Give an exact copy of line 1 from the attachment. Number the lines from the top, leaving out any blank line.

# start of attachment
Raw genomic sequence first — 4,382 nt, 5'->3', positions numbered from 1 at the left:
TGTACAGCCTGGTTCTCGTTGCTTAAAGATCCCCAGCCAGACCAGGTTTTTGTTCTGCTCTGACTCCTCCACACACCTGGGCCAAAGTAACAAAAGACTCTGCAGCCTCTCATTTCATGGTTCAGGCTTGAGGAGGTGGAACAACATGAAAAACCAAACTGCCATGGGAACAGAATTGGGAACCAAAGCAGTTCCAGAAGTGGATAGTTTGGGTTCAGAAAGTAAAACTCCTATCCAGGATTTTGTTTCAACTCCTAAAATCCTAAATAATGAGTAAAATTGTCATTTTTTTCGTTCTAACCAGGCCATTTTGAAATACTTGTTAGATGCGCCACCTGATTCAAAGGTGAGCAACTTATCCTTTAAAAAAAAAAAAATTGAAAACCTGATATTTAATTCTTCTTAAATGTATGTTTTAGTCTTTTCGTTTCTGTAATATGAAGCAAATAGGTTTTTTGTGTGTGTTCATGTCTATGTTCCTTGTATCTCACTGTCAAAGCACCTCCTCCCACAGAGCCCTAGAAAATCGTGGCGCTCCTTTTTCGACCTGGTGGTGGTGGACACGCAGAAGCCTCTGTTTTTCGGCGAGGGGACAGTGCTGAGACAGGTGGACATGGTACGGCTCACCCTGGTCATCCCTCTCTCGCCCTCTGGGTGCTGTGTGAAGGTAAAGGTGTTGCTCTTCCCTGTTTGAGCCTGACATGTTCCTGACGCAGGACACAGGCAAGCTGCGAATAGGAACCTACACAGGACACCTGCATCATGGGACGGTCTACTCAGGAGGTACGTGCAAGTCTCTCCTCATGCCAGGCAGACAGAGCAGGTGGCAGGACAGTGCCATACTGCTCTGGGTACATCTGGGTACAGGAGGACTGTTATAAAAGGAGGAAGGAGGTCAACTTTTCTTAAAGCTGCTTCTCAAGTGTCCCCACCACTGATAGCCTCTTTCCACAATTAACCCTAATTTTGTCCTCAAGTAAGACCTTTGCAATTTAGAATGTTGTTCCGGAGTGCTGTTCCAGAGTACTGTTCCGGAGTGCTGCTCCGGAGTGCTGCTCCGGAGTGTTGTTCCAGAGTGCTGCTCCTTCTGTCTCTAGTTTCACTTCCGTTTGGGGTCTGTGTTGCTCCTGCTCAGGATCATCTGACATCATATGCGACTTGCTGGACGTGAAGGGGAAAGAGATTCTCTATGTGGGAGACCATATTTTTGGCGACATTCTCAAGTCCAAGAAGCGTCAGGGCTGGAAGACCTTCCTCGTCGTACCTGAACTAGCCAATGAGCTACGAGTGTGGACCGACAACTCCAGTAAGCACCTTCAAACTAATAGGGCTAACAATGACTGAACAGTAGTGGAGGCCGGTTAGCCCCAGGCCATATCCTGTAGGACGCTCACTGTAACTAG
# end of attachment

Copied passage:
Raw genomic sequence first — 4,382 nt, 5'->3', positions numbered from 1 at the left: